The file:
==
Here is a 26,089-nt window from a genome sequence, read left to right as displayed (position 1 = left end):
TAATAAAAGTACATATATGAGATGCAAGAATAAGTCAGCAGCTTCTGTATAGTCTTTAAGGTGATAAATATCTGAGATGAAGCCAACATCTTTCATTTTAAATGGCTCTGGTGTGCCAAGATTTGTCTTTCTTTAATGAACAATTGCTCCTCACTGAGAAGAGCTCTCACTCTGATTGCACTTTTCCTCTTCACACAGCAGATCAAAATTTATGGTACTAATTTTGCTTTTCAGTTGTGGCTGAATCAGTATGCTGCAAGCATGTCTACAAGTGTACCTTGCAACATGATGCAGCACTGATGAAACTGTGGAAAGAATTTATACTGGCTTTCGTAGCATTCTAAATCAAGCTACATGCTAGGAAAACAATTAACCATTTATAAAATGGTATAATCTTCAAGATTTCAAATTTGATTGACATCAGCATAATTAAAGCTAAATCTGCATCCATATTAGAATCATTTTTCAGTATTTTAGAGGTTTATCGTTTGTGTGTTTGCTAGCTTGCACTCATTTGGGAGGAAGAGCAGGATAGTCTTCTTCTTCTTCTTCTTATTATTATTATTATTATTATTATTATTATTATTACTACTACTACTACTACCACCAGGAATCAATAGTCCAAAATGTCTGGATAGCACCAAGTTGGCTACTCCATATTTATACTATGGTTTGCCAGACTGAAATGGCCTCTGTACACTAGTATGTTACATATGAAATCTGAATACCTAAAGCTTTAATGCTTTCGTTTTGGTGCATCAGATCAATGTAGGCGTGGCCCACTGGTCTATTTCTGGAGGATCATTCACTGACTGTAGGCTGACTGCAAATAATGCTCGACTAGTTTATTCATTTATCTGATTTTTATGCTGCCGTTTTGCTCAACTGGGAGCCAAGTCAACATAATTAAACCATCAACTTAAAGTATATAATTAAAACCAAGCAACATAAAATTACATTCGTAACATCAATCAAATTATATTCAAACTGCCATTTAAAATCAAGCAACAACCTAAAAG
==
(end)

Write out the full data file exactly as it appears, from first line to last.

Here is a 26,089-nt window from a genome sequence, read left to right as displayed (position 1 = left end):
TAATAAAAGTACATATATGAGATGCAAGAATAAGTCAGCAGCTTCTGTATAGTCTTTAAGGTGATAAATATCTGAGATGAAGCCAACATCTTTCATTTTAAATGGCTCTGGTGTGCCAAGATTTGTCTTTCTTTAATGAACAATTGCTCCTCACTGAGAAGAGCTCTCACTCTGATTGCACTTTTCCTCTTCACACAGCAGATCAAAATTTATGGTACTAATTTTGCTTTTCAGTTGTGGCTGAATCAGTATGCTGCAAGCATGTCTACAAGTGTACCTTGCAACATGATGCAGCACTGATGAAACTGTGGAAAGAATTTATACTGGCTTTCGTAGCATTCTAAATCAAGCTACATGCTAGGAAAACAATTAACCATTTATAAAATGGTATAATCTTCAAGATTTCAAATTTGATTGACATCAGCATAATTAAAGCTAAATCTGCATCCATATTAGAATCATTTTTCAGTATTTTAGAGGTTTATCGTTTGTGTGTTTGCTAGCTTGCACTCATTTGGGAGGAAGAGCAGGATAGTCTTCTTCTTCTTCTTCTTATTATTATTATTATTATTATTATTATTATTATTACTACTACTACTACTACCACCAGGAATCAATAGTCCAAAATGTCTGGATAGCACCAAGTTGGCTACTCCATATTTATACTATGGTTTGCCAGACTGAAATGGCCTCTGTACACTAGTATGTTACATATGAAATCTGAATACCTAAAGCTTTAATGCTTTCGTTTTGGTGCATCAGATCAATGTAGGCGTGGCCCACTGGTCTATTTCTGGAGGATCATTCACTGACTGTAGGCTGACTGCAAATAATGCTCGACTAGTTTATTCATTTATCTGATTTTTATGCTGCCGTTTTGCTCAACTGGGAGCCAAGTCAACATAATTAAACCATCAACTTAAAGTATATAATTAAAACCAAGCAACATAAAATTACATTCGTAACATCAATCAAATTATATTCAAACTGCCATTTAAAATCAAGCAACAACCTAAAAG